After helping guide several walking wounded to the little triage area, I returned to the badly burned lady. I knelt beside her, and she said, "I can't breathe." I asked for oxygen from the second ambulance, and that seemed to help. As she began to calm down, I tried to look for signs of cyanosis, checking the inside of her lips and for fingernail capillary refill, but her burns made it difficult for me to tell whether she was getting enough oxygen.
Then she grabbed my arm and asked, "Doctor, am I going to die?"
That was a question I had never imagined having to answer. What should I say? Should I tell her I was no doctor? No answers were to be found, so I leaned over her and asked, "What's your name?"
She said, "Antoinette."
I said, "No, Antoinette, you're not going to die. We have a helicopter coming for you, and I'm going to stay with you until you're on it." She nodded, and I felt relieved.
After 15 or so agonizingly long minutes, the helicopter finally arrived. Since the Pentagon's heliport was in the middle of the attack area, it had to land up the hill, toward the Navy Annex. When we finally got Antoinette to the helicopter, I yelled over the noise, "I'll visit you in the hospital!" Then I ran back down the hill, thinking there was more work to be done at the site.
At about this time, the "Pentagon Physician" asked me to take charge of establishing a station to receive the "expectants," which meant I was in charge of caring for those who were not expected to live. Just then one of the Defense Protective Service police yelled, "Clear the area! Another plane is coming in!" So we crammed the rest of the wounded into the few ambulances present and they drove away. We moved farther from the building to wait for a second attack, which never happened. This was the first of many false alarms that day.
I tried several times during the morning to call my wife, but the cell phone circuits were jammed, and eventually I killed my battery trying to get through. Hence, it was several hours before she knew I was alive.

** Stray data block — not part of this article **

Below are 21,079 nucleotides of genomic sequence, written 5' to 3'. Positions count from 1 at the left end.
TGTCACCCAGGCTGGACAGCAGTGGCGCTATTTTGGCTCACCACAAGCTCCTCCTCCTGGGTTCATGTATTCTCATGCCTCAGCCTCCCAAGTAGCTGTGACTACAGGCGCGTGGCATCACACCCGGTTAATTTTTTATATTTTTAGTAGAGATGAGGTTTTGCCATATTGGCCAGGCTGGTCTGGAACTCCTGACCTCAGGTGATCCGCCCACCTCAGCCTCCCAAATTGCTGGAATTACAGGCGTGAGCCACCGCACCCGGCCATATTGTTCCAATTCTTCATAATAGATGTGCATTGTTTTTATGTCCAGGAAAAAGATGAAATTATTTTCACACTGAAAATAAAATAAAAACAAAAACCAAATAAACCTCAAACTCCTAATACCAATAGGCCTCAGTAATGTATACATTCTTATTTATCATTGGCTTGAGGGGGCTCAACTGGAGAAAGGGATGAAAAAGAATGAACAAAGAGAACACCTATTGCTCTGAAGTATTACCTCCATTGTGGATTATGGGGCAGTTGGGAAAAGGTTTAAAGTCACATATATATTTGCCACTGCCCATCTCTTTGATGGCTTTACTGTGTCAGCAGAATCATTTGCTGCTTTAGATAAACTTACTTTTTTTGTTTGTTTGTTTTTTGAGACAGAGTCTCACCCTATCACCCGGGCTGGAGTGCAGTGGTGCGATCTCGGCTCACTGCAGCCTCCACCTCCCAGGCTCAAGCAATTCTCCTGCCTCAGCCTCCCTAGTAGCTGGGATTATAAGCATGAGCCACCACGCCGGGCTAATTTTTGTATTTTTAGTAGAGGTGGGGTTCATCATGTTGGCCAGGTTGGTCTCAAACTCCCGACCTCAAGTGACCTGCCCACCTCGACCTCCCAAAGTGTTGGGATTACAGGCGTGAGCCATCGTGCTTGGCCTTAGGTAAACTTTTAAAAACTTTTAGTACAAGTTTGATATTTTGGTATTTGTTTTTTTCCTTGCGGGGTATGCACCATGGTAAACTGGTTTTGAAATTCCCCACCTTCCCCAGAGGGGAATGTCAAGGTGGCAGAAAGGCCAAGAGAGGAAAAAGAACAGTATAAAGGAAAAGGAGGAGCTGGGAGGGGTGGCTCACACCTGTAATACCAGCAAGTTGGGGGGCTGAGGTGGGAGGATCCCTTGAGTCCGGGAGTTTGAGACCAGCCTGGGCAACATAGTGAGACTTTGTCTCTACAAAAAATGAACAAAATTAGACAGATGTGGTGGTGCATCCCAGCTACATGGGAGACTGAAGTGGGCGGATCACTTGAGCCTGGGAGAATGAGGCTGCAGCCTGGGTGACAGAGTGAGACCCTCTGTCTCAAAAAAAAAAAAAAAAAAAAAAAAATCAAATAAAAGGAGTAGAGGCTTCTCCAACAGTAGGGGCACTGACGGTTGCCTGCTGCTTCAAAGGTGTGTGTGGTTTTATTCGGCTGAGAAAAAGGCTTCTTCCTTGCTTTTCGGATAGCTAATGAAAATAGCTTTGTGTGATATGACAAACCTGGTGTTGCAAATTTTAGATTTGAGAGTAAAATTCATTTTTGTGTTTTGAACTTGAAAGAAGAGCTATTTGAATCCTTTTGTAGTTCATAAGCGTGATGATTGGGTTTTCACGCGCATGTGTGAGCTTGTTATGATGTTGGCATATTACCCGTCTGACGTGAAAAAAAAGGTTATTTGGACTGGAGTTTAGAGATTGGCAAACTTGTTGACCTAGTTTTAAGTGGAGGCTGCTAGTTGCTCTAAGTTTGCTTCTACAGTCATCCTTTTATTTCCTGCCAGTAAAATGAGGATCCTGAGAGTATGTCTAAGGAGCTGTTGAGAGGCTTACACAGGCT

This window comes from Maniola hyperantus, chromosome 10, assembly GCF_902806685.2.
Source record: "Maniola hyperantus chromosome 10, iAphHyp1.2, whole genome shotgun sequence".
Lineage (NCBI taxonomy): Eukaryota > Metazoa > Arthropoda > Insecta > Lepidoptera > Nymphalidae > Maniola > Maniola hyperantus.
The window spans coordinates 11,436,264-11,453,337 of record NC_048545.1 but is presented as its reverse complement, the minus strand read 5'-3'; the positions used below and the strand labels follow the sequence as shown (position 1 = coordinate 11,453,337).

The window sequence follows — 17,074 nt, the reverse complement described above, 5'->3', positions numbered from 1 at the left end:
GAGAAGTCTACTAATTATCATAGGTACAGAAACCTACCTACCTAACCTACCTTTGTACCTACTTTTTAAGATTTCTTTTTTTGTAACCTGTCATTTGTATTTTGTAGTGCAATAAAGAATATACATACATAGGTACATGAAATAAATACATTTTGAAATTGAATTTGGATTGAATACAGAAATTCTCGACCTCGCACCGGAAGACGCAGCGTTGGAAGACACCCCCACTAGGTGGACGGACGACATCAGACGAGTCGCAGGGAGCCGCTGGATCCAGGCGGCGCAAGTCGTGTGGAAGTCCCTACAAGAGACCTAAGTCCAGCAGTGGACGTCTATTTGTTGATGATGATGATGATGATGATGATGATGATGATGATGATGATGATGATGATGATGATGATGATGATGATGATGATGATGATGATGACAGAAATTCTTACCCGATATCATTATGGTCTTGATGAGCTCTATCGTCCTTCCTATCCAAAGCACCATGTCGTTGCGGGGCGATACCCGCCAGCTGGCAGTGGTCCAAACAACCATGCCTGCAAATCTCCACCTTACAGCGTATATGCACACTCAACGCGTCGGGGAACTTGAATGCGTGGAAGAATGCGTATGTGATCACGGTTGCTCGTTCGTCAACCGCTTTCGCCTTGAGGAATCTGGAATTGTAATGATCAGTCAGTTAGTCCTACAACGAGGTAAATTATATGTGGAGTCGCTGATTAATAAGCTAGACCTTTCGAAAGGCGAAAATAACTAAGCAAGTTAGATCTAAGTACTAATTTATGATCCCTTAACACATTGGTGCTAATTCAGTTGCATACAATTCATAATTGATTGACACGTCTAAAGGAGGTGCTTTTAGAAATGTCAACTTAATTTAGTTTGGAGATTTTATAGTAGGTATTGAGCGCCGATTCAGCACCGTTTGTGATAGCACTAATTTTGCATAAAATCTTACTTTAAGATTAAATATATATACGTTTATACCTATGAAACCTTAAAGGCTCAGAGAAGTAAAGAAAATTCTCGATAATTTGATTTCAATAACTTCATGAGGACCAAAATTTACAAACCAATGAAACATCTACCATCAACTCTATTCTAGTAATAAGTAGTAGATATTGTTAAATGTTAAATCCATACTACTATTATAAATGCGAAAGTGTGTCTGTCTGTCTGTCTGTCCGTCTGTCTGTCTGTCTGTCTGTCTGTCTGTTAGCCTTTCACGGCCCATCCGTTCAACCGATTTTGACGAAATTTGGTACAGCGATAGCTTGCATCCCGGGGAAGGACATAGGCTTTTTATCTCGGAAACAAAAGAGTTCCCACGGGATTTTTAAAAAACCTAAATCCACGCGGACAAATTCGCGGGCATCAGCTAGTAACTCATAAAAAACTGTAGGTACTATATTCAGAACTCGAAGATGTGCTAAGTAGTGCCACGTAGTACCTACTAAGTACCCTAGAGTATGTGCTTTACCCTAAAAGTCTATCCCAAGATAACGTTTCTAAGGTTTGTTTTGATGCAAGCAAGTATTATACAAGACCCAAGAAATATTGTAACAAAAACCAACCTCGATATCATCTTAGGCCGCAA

As the day progressed and the number of military standing by to assist reached the hundreds, I was placed in charge of about half the military on the field. An increasing number of local and federal agencies also had gathered. This plethora of competing agencies resulted in some unnecessary problems. Many of them declared themselves in charge of some aspect of the operation to the extent that frequently we received contradictory orders. When everybody is in charge, nobody is in charge.
At about noon, just as the first wave of exhaustion was hitting us, something remarkable happened. Like manna from heaven, supplies—truckloads of bottled water and sandwiches—began to arrive. The Red Cross and the Salvation Army began sending in food, tools, and equipment. With traffic snarled everywhere, I wondered how all this stuff was getting to the Pentagon.
Later that afternoon, a man who said he was from the state medical examiner's office asked how many body bags we had on hand. By that time we had been able to accumulate about a dozen or so, and he said, "That won't be enough. I've got another 2,000 on the way." Knowing how many people worked in that wing of the building, and seeing how few had come out, we were worried that 2,000 would not be enough.
Communication was a problem from the beginning. Because the field of activity was so large, and we had no radios or cell phones that worked, we resorted to 19th-century methods to pass the word from place to place. We used runners. Rank was not a factor in this assignment. I had enlisted runners, and I had colonel runners.
The day was full of vivid mental etchings. At one point, a group of firefighters was inside the building, knocking out windows to vent the heat, when they came across a Marine Corps flag. They extended it out the window to a wave of cheers.
Another time, I was going to the fissure to help an FBI agent plan his evidence walk-down. As I approached the burning core, I saw a potted flower sitting untouched amid burning embers and soot. I realized it probably had fallen from an upper floor after the fire in that area burned itself out, but it looked miraculous nonetheless.
A third image is from the time I walked across Route 27 to sit facing the building on a guardrail for a short break. Behind me, soldiers in full battle gear were lying behind the cover of trees, having established a picket line around Arlington National Cemetery, probably the first such event in this area since the Civil War. I asked one of the soldiers, "What the hell are you guarding in there?" His response was, "No idea, sir. We're from the Old Guard and were told to set up a perimeter." So I said, "Then do us a favor. Turn around and point your weapons the other way."
Later in the afternoon, Defense Secretary Donald Rumsfeld came through with a group of reporters, and I heard him say the plane had struck an unoccupied area about to undergo renovation. I knew that not to be the case—that the plane had struck our fully occupied operations center. But I decided no purpose would be served by correcting him. This does give some credence to the old adage that the first report from the scene is almost always wrong.
At about 2100, a wave of exhaustion hit me, and I decided there was nothing more I could do. I needed my wife to come for me, but I realized she would be unable to get anywhere near us. So I borrowed a cell phone and told her to start driving north on Interstate 395. I would start walking south until we met.